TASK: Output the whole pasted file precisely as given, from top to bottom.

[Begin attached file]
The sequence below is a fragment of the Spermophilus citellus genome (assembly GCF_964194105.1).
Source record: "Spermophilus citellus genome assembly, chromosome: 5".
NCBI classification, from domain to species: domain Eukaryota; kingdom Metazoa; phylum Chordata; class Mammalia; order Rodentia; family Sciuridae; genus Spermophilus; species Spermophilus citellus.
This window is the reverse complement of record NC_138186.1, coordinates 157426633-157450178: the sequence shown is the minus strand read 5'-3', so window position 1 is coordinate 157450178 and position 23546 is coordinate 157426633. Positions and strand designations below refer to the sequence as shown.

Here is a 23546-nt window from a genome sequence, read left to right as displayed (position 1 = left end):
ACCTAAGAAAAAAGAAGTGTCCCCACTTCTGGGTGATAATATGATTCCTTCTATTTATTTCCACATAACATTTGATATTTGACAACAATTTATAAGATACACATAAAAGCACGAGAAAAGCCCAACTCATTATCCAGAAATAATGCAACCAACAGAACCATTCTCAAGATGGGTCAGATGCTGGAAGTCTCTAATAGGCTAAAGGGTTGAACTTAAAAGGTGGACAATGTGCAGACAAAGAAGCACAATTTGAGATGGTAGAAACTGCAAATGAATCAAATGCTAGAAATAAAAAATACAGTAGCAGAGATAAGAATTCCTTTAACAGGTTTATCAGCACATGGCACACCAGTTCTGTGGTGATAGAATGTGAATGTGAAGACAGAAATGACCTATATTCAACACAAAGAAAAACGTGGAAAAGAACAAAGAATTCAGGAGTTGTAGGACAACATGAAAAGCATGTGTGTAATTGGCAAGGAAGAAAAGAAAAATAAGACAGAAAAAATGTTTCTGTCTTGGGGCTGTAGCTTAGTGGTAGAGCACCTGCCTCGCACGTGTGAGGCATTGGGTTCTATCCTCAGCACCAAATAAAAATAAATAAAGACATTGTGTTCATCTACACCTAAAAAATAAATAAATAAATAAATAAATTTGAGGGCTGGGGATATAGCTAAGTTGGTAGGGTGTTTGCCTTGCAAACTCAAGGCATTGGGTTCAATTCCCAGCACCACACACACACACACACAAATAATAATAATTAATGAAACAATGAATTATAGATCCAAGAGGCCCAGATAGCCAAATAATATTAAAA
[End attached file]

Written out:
The sequence below is a fragment of the Spermophilus citellus genome (assembly GCF_964194105.1).
Source record: "Spermophilus citellus genome assembly, chromosome: 5".
NCBI classification, from domain to species: domain Eukaryota; kingdom Metazoa; phylum Chordata; class Mammalia; order Rodentia; family Sciuridae; genus Spermophilus; species Spermophilus citellus.
This window is the reverse complement of record NC_138186.1, coordinates 157426633-157450178: the sequence shown is the minus strand read 5'-3', so window position 1 is coordinate 157450178 and position 23546 is coordinate 157426633. Positions and strand designations below refer to the sequence as shown.

Here is a 23546-nt window from a genome sequence, read left to right as displayed (position 1 = left end):
ACCTAAGAAAAAAGAAGTGTCCCCACTTCTGGGTGATAATATGATTCCTTCTATTTATTTCCACATAACATTTGATATTTGACAACAATTTATAAGATACACATAAAAGCACGAGAAAAGCCCAACTCATTATCCAGAAATAATGCAACCAACAGAACCATTCTCAAGATGGGTCAGATGCTGGAAGTCTCTAATAGGCTAAAGGGTTGAACTTAAAAGGTGGACAATGTGCAGACAAAGAAGCACAATTTGAGATGGTAGAAACTGCAAATGAATCAAATGCTAGAAATAAAAAATACAGTAGCAGAGATAAGAATTCCTTTAACAGGTTTATCAGCACATGGCACACCAGTTCTGTGGTGATAGAATGTGAATGTGAAGACAGAAATGACCTATATTCAACACAAAGAAAAACGTGGAAAAGAACAAAGAATTCAGGAGTTGTAGGACAACATGAAAAGCATGTGTGTAATTGGCAAGGAAGAAAAGAAAAATAAGACAGAAAAAATGTTTCTGTCTTGGGGCTGTAGCTTAGTGGTAGAGCACCTGCCTCGCACGTGTGAGGCATTGGGTTCTATCCTCAGCACCAAATAAAAATAAATAAAGACATTGTGTTCATCTACACCTAAAAAATAAATAAATAAATAAATAAATTTGAGGGCTGGGGATATAGCTAAGTTGGTAGGGTGTTTGCCTTGCAAACTCAAGGCATTGGGTTCAATTCCCAGCACCACACACACACACACACAAATAATAATAATTAATGAAACAATGAATTATAGATCCAAGAGGCCCAGATAGCCAAATAATATTAAAA